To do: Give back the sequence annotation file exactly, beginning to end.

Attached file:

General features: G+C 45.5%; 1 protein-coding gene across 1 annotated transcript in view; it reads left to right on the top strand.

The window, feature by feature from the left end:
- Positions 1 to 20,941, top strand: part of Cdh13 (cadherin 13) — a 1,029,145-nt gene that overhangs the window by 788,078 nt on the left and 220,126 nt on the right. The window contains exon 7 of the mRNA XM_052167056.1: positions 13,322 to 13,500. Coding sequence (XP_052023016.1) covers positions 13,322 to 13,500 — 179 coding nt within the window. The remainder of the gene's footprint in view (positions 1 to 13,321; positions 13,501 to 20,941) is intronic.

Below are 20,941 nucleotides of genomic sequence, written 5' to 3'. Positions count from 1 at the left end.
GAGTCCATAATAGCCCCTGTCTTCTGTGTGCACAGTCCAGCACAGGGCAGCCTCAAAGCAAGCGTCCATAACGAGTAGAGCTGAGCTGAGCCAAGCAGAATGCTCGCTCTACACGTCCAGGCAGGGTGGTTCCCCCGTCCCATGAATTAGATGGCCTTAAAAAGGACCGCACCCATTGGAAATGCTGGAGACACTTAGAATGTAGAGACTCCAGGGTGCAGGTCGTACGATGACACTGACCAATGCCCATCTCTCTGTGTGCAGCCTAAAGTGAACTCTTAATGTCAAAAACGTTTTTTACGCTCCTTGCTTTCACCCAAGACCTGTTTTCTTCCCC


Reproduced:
General features: G+C 45.5%; 1 protein-coding gene across 1 annotated transcript in view; it reads left to right on the top strand.

The window, feature by feature from the left end:
- Positions 1 to 20,941, top strand: part of Cdh13 (cadherin 13) — a 1,029,145-nt gene that overhangs the window by 788,078 nt on the left and 220,126 nt on the right. The window contains exon 7 of the mRNA XM_052167056.1: positions 13,322 to 13,500. Coding sequence (XP_052023016.1) covers positions 13,322 to 13,500 — 179 coding nt within the window. The remainder of the gene's footprint in view (positions 1 to 13,321; positions 13,501 to 20,941) is intronic.

Below are 20,941 nucleotides of genomic sequence, written 5' to 3'. Positions count from 1 at the left end.
GAGTCCATAATAGCCCCTGTCTTCTGTGTGCACAGTCCAGCACAGGGCAGCCTCAAAGCAAGCGTCCATAACGAGTAGAGCTGAGCTGAGCCAAGCAGAATGCTCGCTCTACACGTCCAGGCAGGGTGGTTCCCCCGTCCCATGAATTAGATGGCCTTAAAAAGGACCGCACCCATTGGAAATGCTGGAGACACTTAGAATGTAGAGACTCCAGGGTGCAGGTCGTACGATGACACTGACCAATGCCCATCTCTCTGTGTGCAGCCTAAAGTGAACTCTTAATGTCAAAAACGTTTTTTACGCTCCTTGCTTTCACCCAAGACCTGTTTTCTTCCCC